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Music

Beacon’s spare, dreamy electronic music lights up the Social

The sub-bass sounds of Beacon add texture to the Brooklyn duo’s live show

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They started collaborating around the end of college, circa 2010, and No Body, their debut EP as a duo, hit in fall 2011. The first six months were dedicated primarily to live performances, doing as many shows as they could around the NYC area.

Influence-wise, they come from two different ends: Gossett is big into the output of hip-hop producers like Pete Rock, J Dilla and Ayatollah, while his counterpart is a major fan of 1990s dance-oriented releases from pivotal British electronic label Warp. The chilly, experiment-friendly sounds of April’s The Ways We Separate, Beacon’s first record, reflect the reality of this convergence.

As for their name, it stems from various sources, and though this all might be the power of suggestion, to me, Beacon develops sound in a way that mirrors its namesake – musical flashes like a lone source of light in a field of darkness.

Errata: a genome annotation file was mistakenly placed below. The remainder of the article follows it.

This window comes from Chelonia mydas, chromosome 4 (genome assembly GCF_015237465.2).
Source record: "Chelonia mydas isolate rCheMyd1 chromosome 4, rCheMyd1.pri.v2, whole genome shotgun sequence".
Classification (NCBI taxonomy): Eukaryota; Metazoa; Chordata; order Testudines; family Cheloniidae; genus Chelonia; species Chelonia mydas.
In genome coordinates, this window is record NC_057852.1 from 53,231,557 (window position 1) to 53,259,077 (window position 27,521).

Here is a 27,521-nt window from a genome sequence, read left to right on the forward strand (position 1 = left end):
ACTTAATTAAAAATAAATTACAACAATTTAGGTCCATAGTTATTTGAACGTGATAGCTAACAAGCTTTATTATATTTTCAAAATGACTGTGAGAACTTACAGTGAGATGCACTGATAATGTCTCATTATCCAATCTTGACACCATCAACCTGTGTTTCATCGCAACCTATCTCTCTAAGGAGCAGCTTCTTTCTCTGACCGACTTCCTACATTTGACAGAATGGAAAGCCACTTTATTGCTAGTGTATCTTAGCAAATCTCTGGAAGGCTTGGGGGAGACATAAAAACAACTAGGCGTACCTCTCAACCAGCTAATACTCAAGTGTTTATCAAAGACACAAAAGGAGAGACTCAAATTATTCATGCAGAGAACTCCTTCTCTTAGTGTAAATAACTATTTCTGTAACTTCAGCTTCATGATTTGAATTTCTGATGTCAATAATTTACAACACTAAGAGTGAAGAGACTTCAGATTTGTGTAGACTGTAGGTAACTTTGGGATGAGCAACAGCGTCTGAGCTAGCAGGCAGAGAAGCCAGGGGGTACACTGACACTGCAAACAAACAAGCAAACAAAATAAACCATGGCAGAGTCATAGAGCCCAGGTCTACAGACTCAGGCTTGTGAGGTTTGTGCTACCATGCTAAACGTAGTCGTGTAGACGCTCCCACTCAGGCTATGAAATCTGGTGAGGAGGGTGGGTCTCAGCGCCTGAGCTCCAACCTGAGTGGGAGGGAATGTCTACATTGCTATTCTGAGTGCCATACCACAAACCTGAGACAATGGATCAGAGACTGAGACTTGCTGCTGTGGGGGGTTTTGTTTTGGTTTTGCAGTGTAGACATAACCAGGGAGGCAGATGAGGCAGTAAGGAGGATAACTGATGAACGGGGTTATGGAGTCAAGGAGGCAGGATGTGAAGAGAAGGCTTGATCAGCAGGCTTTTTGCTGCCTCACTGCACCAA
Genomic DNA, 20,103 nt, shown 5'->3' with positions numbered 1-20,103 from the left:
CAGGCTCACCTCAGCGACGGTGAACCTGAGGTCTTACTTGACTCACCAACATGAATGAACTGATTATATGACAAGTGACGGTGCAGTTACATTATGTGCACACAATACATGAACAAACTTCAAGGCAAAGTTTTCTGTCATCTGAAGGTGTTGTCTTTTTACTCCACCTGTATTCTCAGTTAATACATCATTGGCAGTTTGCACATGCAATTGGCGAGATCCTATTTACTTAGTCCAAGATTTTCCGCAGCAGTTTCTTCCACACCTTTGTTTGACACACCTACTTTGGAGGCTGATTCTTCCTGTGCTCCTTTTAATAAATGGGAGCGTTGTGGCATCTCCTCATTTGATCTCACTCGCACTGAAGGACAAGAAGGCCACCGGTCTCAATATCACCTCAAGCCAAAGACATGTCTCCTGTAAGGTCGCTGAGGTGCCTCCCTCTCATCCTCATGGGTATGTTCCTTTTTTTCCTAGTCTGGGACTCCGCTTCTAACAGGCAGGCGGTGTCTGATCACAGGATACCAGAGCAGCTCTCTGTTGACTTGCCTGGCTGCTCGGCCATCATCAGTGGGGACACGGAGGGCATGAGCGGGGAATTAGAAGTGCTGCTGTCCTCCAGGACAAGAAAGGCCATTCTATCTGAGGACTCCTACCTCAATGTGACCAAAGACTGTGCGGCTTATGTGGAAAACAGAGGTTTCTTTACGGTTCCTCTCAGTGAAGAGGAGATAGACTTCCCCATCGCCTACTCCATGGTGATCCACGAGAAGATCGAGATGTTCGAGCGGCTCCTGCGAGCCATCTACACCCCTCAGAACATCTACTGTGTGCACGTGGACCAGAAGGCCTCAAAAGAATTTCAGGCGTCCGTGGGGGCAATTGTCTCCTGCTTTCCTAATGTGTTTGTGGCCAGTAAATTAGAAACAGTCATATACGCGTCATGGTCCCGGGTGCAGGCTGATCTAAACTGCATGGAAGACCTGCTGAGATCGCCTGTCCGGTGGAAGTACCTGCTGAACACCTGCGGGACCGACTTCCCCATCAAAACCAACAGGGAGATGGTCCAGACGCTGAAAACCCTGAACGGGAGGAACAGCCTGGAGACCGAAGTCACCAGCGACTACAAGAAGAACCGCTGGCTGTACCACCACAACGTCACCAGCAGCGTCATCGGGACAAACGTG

But the notion of minimalism that’s so important to the band now, Gossett says, is of a malleable sort. If a track calls for them to beef things up, they’ll do it. In the place of sparseness, he identifies another of their early stylistic staples.

“The one thing that’s been constant that will probably remain is this really intense low end in our music. I’m really interested in a lot of sub-bass sounds – sounds that are kind of visceral. Those have a huge impact in a live setting where people can really feel that low end in their body,” he says.

“The bass in our music really grounds a lot of the stuff we do. Everything else is kind of hairy and floating around.”

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